Security Commandments

Written by Harry Papadopoulos on 10/11/17

You’re probably aware of the 10 Commandments and their basic idea of living a happy life. Whether you think they’re a work of fiction, gospel truth or something in between, could we come up with a 10 Commandments of Information Security for this modern age?

Rules for good information security can’t be set in stone (and yes, that pun was intended). Sure there are standards and best-practices, but the threat landscape and the technology we use is always changing, and the good advice moves with it. So getting 10 Infosec Commandments might be a bit of a challenge, as we could easily run into the 1000s.

Setting the scene

Everyone, upon first discovering the internet, think they’ve hit an Aladdin’s cave, or unlocked the raw secrets of the Universe. But as we all know, with great power comes great responsibility (thanks, Spidey). Plus after only a short while, you soon see that there’s either too much of the same stuff and often not the actual result you’re after, or people arguing wildly about differences of opinion. Anyone’s who’s ever browsed Yahoo Answers, left a comment on a hot blog, or posted in any kind of forum can attest to this, I’m sure.

Security, to bring this back on topic, is no different: everyone’s ‘doing’ security to some degree or other and everyone thinks they’re doing it right. A lot of services, sites, and applications out there are not as secure as they should be, and for some this results in being hacked.

Thou shalt... think before you act.

Websites are popping up faster and faster, with anyone now able to write a fairly decent-looking website in a very short space of time. Gone are the days where cooking up a website took an in-depth knowledge of an arcane skill. It can take as little as an hour to have a website up and running, and there are many vendors and technologies to choose from. But will it follow best practices? Is it going to be secure? At this stage, probably not. And that’s a problem.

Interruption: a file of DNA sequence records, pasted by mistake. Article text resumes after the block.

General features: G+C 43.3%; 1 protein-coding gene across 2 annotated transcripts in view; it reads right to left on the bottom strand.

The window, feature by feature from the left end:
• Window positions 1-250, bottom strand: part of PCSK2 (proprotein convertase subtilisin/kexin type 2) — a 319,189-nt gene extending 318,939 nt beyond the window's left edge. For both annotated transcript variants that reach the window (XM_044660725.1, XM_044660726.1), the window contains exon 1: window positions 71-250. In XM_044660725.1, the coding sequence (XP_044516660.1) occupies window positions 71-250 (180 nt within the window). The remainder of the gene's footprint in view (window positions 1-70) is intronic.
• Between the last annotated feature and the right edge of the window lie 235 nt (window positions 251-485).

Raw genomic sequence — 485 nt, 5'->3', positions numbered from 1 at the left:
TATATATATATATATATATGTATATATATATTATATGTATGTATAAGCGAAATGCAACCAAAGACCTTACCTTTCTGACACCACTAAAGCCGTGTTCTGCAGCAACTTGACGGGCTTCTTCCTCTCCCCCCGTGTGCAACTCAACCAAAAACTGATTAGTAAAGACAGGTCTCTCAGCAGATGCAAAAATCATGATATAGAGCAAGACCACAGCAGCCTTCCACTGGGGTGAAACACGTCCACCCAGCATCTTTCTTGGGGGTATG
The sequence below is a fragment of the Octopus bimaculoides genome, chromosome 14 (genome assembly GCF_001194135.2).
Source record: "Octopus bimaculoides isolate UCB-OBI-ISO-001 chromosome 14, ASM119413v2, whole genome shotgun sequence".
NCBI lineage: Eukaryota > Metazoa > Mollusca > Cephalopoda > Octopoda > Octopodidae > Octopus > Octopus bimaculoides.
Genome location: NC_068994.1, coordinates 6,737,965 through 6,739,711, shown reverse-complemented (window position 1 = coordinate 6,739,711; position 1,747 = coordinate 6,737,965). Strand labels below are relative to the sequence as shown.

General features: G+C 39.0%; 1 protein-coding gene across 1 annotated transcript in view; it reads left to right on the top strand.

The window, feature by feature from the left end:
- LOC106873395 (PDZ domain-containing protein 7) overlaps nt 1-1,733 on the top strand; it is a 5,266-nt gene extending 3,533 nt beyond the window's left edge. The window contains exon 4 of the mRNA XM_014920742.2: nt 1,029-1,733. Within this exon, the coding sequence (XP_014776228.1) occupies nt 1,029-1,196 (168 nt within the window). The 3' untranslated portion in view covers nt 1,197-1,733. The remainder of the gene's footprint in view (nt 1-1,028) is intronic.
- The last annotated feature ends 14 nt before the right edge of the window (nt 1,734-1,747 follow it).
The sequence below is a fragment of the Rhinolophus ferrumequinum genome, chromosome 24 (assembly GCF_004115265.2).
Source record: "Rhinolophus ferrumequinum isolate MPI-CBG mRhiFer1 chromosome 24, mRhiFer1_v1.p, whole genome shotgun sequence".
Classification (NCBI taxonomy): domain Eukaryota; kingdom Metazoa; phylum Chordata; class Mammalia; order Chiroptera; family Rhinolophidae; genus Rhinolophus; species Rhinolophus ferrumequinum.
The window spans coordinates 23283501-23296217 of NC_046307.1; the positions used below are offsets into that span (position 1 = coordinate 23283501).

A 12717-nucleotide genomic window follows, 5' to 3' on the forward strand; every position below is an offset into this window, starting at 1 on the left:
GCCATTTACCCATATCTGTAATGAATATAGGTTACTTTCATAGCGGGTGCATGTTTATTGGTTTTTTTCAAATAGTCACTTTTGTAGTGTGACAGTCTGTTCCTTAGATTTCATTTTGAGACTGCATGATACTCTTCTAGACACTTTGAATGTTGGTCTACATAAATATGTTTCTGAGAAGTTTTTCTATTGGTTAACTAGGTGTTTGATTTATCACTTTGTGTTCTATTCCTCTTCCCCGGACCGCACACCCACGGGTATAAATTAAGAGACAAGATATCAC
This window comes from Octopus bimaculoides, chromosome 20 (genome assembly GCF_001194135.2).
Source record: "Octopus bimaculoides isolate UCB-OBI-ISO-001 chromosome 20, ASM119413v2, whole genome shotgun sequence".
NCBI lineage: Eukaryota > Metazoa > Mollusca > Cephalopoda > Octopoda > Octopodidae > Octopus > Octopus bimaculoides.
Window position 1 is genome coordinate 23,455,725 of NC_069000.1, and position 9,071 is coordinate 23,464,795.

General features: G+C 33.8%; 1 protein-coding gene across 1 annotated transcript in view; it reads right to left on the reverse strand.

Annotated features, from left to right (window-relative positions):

The solutions offered are usually on a pretty standard deal. The user has a virtual space to build all the applications they want and everyone is happy. The problem is in the interpretation of a 'secure' environment...

Vendor: “Our environment is secure, so you can host your services here.”
User: “Cool! Thanks guys. Now I don’t have to worry about security or update patch anything. Updating things is a pain.”
Vendor: “Errrr, no – that’s not how this works.”
User: “Yes it is. You said that the environment was secure! I cannot be hacked”.
Vendor: “We’re secure, but you’re leaving all the doors unlocked and the windows open.”

It’s easy to imagine the essence of the above conversation being a real-world one. It illustrates a fair level of understanding between different kinds of “security”.

Thou shalt be a target... whether you like it or not.

So who takes care of the security of the infrastructure and the applications? There are different kinds of systems with different configurations for different functionalities. Although a basic template can be used for the bare minimum of the configuration, this cannot be enough to ensure a secure site. Even the slightest configuration change in the system or an application can change the whole security posture. But when your business is up and running and customers are coming every day, everything seems fine. Perfect! But how long can you keep up before a hacker smells your success and decides it’s night-night time for your business? To put it more simply, how long ‘til you have a security breach?

A hacker doesn’t care who you are, only if you’re an easy target or not.

Thou shalt... never ignore infosec

So in to the story comes the security Jedis, who all-too-often are responsible for the security after the delivery. Or ideally the security before the delivery. Or sometimes the security during delivery. Or the security configuration based on the application/service that will be run. Or the compliance that will be needed for the service/application. Or the... you get the idea.

User: “Correct me if I am wrong, but isn’t that their job?”

Indeed it is. But often we’ve made their job harder by ignoring infosec from the beginning and designing things without security in mind.

Thou shalt... hack yourself

Have you ever tried to hack your own site to see if it’s secure enough? If that concept sounds odd, you may want to read up about penetration testing. The waters get deeper and darker now as we also deal with compliance requirements, especially PCI DSS, not to mention the financial implications of a breach.

Those penetration testing security Jedis will try to bypass your security, make sure you’re compliant, and even help you put everything right that they find wrong. All you have to do is ask.

Thou shalt... help yourself

Every person who helps or accesses your server and application will have an impact on its security. It sounds simple, but too many people don’t realise it. Make sure your developers work to security best practices always. And given that everyday some new vulnerability comes out that may affect you, the best commandment I can recommend is to keep everything regularly patched and updated.

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